These Are the Rare, Mint-Condition Vintage Watches of Our Wildest Dreams

A NASA-ordered Speedmaster, a 1940s Panerai, Paul Newman’s actual Rolex and more.

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Phillips

On October 26, Phillips will be auctioning off 50 of some of the rarest, most sought-after watches the collector community can imagine. That’s no hyperbole. Some of the watches going under the hammer include a Dalí-inspired Cartier, military-issue Panerais, stainless-steel Pateks, a NASA-ordered Speedmaster and a Rolex owned by a Hollywood legend. Of all the exceptional timepieces going on sale at the end of the month, these five are some of our absolute favorites.

Rolex Daytona Ref. 6239 ‘Paul Newman’

This model has the relatively rare “Paul Newman” dial layout — and, more importantly, this particular Daytona was actually owned and worn by Paul Newman himself. The watch remains in excellent original condition and features a personalized engraving from Newman’s wife on the back. This is an undoubtedly significant piece of timekeeping history.

Est: $1,000,000+

Omega Speedmaster Professional Ref. 145.022 ‘Alaska III’

This “Alaska III” is part of a very small number of Omega Speedmasters ordered by NASA in the late ’70s for its Space Shuttle program. Forced to comply with the U.S. government’s “Buy American Act,” Omega worked with an American case maker for these watches. In addition, it has a “radial dial,” referencing the radially oriented numerals in the subdials.

Est: $50k-$100k

Rolex Submariner Ref. 6200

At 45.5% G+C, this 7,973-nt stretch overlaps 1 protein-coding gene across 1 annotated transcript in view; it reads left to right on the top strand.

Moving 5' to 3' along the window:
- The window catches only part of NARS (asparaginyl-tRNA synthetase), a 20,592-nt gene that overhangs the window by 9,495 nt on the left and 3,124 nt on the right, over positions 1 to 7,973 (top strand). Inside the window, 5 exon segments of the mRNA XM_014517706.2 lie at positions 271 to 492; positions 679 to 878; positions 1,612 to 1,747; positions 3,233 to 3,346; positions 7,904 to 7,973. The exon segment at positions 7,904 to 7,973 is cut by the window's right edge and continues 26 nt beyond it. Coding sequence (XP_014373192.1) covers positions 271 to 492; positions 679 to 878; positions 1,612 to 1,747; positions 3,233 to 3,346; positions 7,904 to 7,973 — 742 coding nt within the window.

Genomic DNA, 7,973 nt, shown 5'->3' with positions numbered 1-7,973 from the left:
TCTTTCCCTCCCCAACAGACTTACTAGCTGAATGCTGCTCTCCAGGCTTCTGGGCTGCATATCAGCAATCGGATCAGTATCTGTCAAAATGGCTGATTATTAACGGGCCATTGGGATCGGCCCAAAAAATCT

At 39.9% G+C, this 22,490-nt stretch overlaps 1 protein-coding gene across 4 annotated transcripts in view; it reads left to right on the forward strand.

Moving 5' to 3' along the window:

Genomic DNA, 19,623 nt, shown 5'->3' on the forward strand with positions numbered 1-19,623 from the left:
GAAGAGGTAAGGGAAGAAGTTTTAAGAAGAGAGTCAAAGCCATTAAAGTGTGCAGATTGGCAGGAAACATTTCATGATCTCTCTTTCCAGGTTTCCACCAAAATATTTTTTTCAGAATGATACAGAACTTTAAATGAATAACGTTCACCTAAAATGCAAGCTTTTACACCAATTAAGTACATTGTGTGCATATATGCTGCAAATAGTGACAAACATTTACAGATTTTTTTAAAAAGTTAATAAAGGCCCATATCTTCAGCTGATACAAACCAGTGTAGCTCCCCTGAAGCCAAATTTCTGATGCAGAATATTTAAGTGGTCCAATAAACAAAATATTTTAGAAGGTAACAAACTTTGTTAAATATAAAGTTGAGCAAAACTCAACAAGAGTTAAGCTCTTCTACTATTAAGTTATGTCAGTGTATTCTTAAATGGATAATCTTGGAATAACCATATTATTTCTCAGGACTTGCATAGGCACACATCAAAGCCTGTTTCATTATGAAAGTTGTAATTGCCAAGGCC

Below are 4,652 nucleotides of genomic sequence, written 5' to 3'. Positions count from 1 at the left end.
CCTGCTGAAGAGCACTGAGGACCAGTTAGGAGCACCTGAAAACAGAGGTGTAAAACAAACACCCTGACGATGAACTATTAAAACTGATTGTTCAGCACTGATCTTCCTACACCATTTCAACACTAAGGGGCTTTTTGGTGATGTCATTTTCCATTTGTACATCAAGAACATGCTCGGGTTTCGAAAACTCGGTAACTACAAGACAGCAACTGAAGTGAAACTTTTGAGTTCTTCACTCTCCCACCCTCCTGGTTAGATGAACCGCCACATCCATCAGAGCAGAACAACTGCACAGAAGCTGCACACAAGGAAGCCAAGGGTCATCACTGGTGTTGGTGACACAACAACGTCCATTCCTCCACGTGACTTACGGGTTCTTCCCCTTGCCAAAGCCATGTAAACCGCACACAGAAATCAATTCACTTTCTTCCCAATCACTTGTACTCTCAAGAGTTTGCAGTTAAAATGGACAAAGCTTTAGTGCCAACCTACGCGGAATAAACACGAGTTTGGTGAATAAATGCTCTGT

This is one of the most sought-after vintage Submariners on the market. Why? For starters, it’s a rare “Big Crown” model, featuring an oversized 8mm winding crown, which supposedly enhanced its water resistance. Adding to that rarity is the Explorer-style dial with numerals at three, six and nine o’clock.

Est: $250k-$500k

Panerai Marina Militare Ref. 6152-1

Panerai has a very long history of making dive watches, but they were only just made available to civilians in the 1990s. That means this ’47 Panerai is the real deal, having been issued to the Italian Navy all those decades ago. Because these were strictly for military use back in the day, there are very few surviving examples.

Est: $80k-$160k

Zenith El Primero Ref. A386

A mint-condition example of the El Primero — one of the world’s very first automatic chronographs — from its first year of production. It comes on an original Gay Frères bracelet, with the original paperwork and box. Given its completeness, condition and historical significance, its estimate feels low.

Est: $12k-$24k

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